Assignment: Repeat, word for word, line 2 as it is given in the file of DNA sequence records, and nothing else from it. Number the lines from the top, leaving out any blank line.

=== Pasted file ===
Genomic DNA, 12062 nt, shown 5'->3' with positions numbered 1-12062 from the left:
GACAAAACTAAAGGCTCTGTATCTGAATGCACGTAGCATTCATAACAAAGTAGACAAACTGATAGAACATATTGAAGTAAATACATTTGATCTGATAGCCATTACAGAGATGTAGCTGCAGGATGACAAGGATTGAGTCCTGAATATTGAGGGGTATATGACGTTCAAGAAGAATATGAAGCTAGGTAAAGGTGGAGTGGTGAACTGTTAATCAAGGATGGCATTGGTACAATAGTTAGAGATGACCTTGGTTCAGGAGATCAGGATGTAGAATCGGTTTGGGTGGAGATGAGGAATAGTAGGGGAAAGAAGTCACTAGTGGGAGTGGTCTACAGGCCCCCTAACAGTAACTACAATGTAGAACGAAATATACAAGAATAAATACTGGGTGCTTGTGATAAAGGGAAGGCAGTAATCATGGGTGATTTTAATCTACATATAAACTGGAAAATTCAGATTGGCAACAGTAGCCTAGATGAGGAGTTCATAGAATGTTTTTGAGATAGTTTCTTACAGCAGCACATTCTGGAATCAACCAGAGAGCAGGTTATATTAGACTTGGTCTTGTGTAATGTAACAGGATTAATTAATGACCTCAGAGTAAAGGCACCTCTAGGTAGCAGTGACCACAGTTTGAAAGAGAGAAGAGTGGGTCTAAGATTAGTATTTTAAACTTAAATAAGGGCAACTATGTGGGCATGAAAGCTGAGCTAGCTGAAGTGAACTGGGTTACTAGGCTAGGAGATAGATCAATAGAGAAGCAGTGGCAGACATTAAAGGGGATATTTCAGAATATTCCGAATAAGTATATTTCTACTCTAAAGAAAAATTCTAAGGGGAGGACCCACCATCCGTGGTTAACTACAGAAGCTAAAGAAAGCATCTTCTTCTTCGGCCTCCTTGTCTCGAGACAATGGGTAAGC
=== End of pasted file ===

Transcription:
GACAAAACTAAAGGCTCTGTATCTGAATGCACGTAGCATTCATAACAAAGTAGACAAACTGATAGAACATATTGAAGTAAATACATTTGATCTGATAGCCATTACAGAGATGTAGCTGCAGGATGACAAGGATTGAGTCCTGAATATTGAGGGGTATATGACGTTCAAGAAGAATATGAAGCTAGGTAAAGGTGGAGTGGTGAACTGTTAATCAAGGATGGCATTGGTACAATAGTTAGAGATGACCTTGGTTCAGGAGATCAGGATGTAGAATCGGTTTGGGTGGAGATGAGGAATAGTAGGGGAAAGAAGTCACTAGTGGGAGTGGTCTACAGGCCCCCTAACAGTAACTACAATGTAGAACGAAATATACAAGAATAAATACTGGGTGCTTGTGATAAAGGGAAGGCAGTAATCATGGGTGATTTTAATCTACATATAAACTGGAAAATTCAGATTGGCAACAGTAGCCTAGATGAGGAGTTCATAGAATGTTTTTGAGATAGTTTCTTACAGCAGCACATTCTGGAATCAACCAGAGAGCAGGTTATATTAGACTTGGTCTTGTGTAATGTAACAGGATTAATTAATGACCTCAGAGTAAAGGCACCTCTAGGTAGCAGTGACCACAGTTTGAAAGAGAGAAGAGTGGGTCTAAGATTAGTATTTTAAACTTAAATAAGGGCAACTATGTGGGCATGAAAGCTGAGCTAGCTGAAGTGAACTGGGTTACTAGGCTAGGAGATAGATCAATAGAGAAGCAGTGGCAGACATTAAAGGGGATATTTCAGAATATTCCGAATAAGTATATTTCTACTCTAAAGAAAAATTCTAAGGGGAGGACCCACCATCCGTGGTTAACTACAGAAGCTAAAGAAAGCATCTTCTTCTTCGGCCTCCTTGTCTCGAGACAATGGGTAAGC